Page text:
While most volunteers worked on the grounds, others worked on the house. They spent the first two years making the property safe, rebuilding stairs that had rotted through, building supports under the sagging back porch, replacing railings and screens. The society uses part of the house as an office, part for exhibits and part to sell Nehrling’s and other garden books.

The property is zoned for agricultural use. Unless it is rezoned, the society can give only private tours by appointment; it cannot set regular hours that the gardens are open. That is one of the society’s goals, which they hope to achieve in the next 12 to 18 months, but with the property set in the middle of a residential neighborhood, they must win over the neighbors.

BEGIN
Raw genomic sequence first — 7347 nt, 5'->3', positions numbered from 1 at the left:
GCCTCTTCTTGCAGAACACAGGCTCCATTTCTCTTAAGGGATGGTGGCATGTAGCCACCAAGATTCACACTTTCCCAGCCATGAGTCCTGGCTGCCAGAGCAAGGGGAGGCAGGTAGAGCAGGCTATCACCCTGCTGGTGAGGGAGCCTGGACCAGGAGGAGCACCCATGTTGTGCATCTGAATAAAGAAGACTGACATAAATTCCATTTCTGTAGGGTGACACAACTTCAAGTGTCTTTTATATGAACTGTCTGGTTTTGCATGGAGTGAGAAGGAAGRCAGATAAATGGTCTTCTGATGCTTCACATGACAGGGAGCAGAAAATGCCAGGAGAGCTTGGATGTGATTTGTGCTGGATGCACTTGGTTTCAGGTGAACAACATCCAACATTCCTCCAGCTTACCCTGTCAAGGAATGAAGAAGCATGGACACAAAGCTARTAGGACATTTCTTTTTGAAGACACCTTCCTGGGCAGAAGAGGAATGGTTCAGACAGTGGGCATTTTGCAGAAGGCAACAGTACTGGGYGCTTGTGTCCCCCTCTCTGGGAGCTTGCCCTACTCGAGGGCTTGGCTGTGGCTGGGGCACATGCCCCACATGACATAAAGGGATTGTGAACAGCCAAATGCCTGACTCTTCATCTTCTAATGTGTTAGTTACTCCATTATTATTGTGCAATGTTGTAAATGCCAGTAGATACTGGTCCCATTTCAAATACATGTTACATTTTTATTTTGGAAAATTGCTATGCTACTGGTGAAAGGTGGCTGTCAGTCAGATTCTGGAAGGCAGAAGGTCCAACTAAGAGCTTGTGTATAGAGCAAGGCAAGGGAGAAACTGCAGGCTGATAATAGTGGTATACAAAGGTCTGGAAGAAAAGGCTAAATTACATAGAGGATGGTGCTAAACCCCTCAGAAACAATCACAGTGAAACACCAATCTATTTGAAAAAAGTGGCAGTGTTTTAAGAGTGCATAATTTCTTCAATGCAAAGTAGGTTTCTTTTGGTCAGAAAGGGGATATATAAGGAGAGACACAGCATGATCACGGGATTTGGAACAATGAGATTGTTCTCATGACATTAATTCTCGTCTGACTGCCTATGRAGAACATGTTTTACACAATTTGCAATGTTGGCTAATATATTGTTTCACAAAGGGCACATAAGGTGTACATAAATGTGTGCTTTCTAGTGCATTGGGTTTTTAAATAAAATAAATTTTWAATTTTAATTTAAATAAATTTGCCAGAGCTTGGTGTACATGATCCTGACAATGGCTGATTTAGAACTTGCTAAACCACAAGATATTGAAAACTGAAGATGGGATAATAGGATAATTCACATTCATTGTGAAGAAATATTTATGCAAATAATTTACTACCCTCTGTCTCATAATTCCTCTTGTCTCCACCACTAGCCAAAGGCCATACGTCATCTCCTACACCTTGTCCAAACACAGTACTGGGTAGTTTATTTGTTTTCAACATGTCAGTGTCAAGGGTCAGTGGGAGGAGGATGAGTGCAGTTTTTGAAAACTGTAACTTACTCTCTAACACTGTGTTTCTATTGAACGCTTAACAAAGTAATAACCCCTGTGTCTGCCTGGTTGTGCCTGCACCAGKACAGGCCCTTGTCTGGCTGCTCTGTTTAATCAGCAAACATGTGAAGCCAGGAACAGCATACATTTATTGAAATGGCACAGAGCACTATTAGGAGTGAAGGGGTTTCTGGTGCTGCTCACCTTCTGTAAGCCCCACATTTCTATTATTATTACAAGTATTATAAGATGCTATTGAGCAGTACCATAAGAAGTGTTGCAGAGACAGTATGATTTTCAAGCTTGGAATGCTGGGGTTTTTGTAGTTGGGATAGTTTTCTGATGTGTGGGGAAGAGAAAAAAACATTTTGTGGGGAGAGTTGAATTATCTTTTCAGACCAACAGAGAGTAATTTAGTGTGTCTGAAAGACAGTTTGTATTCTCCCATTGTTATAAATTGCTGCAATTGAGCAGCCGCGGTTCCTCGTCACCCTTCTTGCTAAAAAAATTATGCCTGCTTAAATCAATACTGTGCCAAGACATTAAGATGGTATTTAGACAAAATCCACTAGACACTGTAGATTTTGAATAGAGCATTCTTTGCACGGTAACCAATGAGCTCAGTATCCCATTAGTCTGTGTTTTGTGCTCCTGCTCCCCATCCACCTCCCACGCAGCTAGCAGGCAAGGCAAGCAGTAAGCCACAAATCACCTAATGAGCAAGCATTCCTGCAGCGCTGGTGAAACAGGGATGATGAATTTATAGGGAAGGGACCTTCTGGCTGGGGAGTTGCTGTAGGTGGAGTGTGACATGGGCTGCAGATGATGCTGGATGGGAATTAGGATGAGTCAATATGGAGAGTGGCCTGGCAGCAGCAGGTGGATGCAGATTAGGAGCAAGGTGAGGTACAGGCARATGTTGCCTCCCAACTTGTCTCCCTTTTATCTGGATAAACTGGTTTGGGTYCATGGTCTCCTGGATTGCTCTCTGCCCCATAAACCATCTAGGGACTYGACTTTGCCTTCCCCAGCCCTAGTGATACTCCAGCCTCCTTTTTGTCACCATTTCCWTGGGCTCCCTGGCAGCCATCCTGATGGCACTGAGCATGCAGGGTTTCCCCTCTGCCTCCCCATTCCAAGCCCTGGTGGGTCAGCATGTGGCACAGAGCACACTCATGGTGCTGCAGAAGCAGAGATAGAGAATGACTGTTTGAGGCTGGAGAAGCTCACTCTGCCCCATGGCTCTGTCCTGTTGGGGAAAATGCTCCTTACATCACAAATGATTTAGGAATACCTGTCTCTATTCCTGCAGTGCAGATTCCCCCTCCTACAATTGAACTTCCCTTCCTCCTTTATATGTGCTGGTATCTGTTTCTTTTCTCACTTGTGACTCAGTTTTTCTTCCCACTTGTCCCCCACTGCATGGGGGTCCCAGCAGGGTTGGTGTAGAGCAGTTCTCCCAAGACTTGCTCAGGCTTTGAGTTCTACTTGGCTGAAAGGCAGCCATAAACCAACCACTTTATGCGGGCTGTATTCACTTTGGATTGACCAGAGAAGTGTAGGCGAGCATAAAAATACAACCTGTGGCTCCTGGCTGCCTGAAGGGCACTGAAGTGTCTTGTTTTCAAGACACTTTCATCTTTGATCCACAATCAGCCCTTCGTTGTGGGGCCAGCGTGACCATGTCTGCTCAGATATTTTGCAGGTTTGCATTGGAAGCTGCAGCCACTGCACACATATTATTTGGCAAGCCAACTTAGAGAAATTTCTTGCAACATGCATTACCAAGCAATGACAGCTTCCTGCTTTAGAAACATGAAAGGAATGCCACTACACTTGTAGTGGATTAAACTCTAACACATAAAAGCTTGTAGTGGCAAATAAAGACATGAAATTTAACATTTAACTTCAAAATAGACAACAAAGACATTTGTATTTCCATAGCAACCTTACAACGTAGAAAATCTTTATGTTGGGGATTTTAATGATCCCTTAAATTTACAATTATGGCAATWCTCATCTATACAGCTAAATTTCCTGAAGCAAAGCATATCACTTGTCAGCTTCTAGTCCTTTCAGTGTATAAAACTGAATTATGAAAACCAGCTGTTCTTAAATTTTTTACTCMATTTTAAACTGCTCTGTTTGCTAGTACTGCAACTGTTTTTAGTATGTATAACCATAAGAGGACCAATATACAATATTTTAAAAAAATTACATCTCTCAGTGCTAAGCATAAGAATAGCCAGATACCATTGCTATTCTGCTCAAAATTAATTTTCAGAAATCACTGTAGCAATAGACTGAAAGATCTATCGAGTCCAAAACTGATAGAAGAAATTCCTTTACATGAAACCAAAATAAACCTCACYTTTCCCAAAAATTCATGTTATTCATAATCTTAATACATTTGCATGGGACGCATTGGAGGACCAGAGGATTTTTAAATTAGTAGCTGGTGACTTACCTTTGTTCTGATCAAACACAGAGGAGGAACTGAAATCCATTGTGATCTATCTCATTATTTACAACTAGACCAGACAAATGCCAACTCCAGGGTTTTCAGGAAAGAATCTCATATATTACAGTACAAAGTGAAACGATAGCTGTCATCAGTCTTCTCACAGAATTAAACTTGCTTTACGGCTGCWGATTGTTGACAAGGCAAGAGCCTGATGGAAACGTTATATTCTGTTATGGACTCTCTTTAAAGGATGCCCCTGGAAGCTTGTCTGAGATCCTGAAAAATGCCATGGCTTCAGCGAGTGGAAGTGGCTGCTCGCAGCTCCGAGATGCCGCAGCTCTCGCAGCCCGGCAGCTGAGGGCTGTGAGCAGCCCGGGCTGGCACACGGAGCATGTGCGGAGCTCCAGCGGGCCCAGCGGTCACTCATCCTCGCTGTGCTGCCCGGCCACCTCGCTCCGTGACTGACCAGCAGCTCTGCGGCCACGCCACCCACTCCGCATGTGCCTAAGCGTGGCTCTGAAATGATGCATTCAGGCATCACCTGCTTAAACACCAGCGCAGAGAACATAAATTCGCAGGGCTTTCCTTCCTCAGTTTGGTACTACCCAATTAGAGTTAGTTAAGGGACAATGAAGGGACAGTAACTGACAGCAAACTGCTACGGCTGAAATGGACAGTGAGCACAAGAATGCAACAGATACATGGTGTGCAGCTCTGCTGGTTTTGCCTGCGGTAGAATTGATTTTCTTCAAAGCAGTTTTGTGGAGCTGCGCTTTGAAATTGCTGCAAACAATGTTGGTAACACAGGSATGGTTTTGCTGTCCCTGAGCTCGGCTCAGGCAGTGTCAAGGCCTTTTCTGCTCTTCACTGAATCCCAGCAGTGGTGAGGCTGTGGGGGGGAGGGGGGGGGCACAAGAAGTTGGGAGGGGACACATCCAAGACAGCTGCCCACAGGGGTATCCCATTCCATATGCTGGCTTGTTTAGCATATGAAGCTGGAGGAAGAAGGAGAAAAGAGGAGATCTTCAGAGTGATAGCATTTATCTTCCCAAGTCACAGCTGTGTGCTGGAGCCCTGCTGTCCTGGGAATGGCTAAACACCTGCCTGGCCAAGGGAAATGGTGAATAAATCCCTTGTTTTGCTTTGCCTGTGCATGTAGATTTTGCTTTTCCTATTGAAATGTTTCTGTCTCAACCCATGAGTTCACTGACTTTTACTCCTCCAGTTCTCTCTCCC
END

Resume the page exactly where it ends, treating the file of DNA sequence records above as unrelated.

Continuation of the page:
So the Nehrling Society continues to work on that bridge between past and present, between the research that Nehrling did and the plants that go into Florida gardens today. They have done much but still have work to do — the constant battle against invasive plants, cataloging the plants they uncover, digging, cutting, clearing, planting, pruning. And perhaps most important, educating.

“The beauty of a place like this is it’s a place where you can get your hands dirty,” Withers said. “You go to these immaculate gardens and say, ‘Isn’t that lovely.’ We want to show people how they get that way. Very rarely do people understand the joy that comes from growing a plant from start to finish.”